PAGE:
How Long Does It Take To Get Good At Piano? (2023)

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You’re thinking about getting into the piano game, but you’re not sure what kind of commitment you’re making. 

Maybe you’re a total beginner and wondering if it’s even possible for you to learn piano. 

As a music teacher and private lesson teacher, I’ve been asked some variations of this question many times: 

How long does it take to get good at piano? 

It depends on your definition of “good.” Based on what most people imagine as good, I usually ball-park 6 months of consistent practice with solid teachers or programs to gain enough technical ability to consider yourself good. 

In this article, I’ll dig into the factors that determine how successful you’ll be at learning piano and go into how long it takes to learn piano for each level.  

Learn about when to start piano lessons.

Need some help on piano? Check out Flowkey with their easy-to-follow lessons and literal thousands of songs with learning tools.

I’ve been playing music for almost 20 years now, and I still use it to help me learn new songs (and it’s fun too!).

Ask Yourself The Level You Want To Be

The first question we need to ask is: what is considered “good” on piano?

Are you looking for how long it takes to master piano at a professional level? 

Maybe you just want to play your favorite pop song on piano. 

All of this is largely subjective.  A classically trained pianist will look at a professional jazz pianist and think they’re pretty good, but not amazing. The same is true vice versa. 

Some people will dive into this for hours and hours, but I’ll break piano skill down into 5 main levels. 

Note: I am NOT a professional or even expert player myself. I’d consider myself somewhere around advanced. 

But these groups are based on my experience as a musician and discussion with expert and professional level piano players. 


The beginner level is the first level of piano playing. These are people who can play a simple melody in their right hand and hold chords in their left hand.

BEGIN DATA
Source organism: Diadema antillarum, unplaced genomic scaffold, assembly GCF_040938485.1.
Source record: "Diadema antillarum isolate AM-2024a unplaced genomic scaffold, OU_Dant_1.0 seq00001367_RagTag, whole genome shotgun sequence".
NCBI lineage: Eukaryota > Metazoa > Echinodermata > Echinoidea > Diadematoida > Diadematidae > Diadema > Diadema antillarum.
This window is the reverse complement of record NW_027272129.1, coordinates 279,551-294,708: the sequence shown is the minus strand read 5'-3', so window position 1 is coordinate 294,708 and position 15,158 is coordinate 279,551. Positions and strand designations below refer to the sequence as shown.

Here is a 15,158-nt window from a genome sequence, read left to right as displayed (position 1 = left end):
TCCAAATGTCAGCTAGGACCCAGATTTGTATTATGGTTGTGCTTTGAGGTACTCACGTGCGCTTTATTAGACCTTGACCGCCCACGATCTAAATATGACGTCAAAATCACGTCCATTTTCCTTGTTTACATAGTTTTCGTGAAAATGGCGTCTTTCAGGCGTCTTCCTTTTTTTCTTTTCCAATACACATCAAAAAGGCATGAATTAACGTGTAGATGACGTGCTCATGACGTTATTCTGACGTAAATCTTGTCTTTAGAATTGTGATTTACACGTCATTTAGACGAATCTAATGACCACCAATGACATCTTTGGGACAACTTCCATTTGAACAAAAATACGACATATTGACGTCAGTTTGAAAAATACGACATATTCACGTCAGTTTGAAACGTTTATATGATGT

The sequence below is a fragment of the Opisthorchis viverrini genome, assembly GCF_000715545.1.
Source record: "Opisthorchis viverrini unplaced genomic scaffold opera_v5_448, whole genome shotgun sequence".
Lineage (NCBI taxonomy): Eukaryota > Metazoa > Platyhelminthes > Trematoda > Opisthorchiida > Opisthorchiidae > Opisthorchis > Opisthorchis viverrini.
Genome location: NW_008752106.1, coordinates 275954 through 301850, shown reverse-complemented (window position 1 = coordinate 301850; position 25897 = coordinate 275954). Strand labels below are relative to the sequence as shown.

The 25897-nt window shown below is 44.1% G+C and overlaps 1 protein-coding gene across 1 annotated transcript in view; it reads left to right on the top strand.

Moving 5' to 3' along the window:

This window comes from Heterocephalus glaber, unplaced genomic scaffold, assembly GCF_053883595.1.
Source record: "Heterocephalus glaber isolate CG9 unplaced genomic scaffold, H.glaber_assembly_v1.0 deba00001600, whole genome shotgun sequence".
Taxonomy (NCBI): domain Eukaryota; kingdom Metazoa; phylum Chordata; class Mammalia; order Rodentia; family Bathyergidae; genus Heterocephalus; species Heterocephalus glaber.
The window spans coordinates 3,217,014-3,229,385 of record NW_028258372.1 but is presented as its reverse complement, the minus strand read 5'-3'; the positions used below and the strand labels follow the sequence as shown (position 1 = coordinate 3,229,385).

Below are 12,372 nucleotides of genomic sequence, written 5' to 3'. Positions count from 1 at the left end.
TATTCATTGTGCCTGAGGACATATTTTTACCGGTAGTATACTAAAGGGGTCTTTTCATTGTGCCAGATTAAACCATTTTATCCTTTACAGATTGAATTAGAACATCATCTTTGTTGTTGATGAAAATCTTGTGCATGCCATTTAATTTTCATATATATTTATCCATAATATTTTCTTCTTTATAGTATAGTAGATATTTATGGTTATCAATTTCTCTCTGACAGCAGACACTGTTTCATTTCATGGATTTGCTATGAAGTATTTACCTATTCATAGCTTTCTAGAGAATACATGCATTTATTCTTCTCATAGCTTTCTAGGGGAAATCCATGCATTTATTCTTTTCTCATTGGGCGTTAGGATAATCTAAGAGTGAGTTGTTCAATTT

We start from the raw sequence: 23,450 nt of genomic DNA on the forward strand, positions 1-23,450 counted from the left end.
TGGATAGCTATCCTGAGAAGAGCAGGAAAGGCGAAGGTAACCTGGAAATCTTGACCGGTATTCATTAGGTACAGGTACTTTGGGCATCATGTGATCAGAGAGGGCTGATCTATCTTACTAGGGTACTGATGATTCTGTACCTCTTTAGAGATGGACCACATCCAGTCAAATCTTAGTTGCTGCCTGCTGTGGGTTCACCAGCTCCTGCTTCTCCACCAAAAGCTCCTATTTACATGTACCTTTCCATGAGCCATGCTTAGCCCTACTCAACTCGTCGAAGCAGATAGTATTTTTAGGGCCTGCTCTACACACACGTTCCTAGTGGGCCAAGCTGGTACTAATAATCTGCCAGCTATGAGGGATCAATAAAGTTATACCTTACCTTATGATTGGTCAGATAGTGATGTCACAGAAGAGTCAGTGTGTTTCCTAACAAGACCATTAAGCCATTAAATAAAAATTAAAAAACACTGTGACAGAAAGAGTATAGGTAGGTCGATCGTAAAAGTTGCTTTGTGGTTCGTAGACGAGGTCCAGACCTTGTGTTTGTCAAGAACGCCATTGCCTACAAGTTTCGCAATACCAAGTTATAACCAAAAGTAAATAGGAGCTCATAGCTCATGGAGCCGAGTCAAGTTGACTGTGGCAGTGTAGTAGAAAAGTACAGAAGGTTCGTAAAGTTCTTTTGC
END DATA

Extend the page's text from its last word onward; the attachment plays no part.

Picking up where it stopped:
The chords aren’t moving, and the hands don’t truly move independent of one another. 

You may know a few I, IV, V, and V7 chords in a few common keys. You’re becoming quite adept at five-finger exercises. 

You’re starting to memorize the piano keys.


Intermediate piano players can play many songs. They are comfortable breaking up chords into different patterns. 

They know the fingering exercises for scales in common keys and know intellectually how to follow through with the other keys. 

They’re comfortable with how the notes on the staff line up with what they’re playing. 

The hands are beginning to develop independence from each other. 

Sight-reading piano music is difficult, but the intermediate player will know how to go about learning a new piece. 

You know what the black keys are.


This is where I think most people would consider your having achieved “good” piano playing. 

The piano player is comfortable playing scales and arpeggios in all keys both major and minor.

This player is easily familiar with how fingerings work on sheet music and will be able to improvise basic harmony and chords with a right-hand melody. 

An advanced player sight-reads simple pieces with relative ease. They also know how to play fairly complicated songs, though it takes them a while to learn it. 

The hands are independent of one another, but the advanced players will still struggle with higher-level techniques such as hands crossing often and wide ranges as well as the hands needing to jump all over the piano. 


The expert piano player has been working on their technical skills a lot. They play any keys and any number of exercises with ease. 

Sight-reading simple songs is a breeze and more complicated works take a few practices before it’s clean. 

They pick up songs quickly and are able to improvise off of melodic ideas. When they improvise, it sounds like they intended the song to be that way from the beginning. 

Expert players have mastered a number of complicated songs. They also have played some of the highest difficulty piano pieces. 

Many successful popular musicians and/or undergraduate piano students are at this level. 


The main difference between expert and professional players is time and repertoire. It’s usually at this level the pianist specializes in a style or genre. 

These pianists do all the expert things on an even higher level. The list of songs they know and can play is massive. 

They’ll probably have many of the highest difficulty songs under their belt. Most people watch experts and wonder how they ever managed to play this way. 

When people watch these piano professionals, they’re equally impressed but also emotionally touched. 

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Factors Affecting How Long It Takes To Learn Piano Well

All the numbers in the next section are completely subjective on a number of factors. This section talks about the ones I think are most important to consider. 

There are obviously more than these out there, but these are the ones I find most important.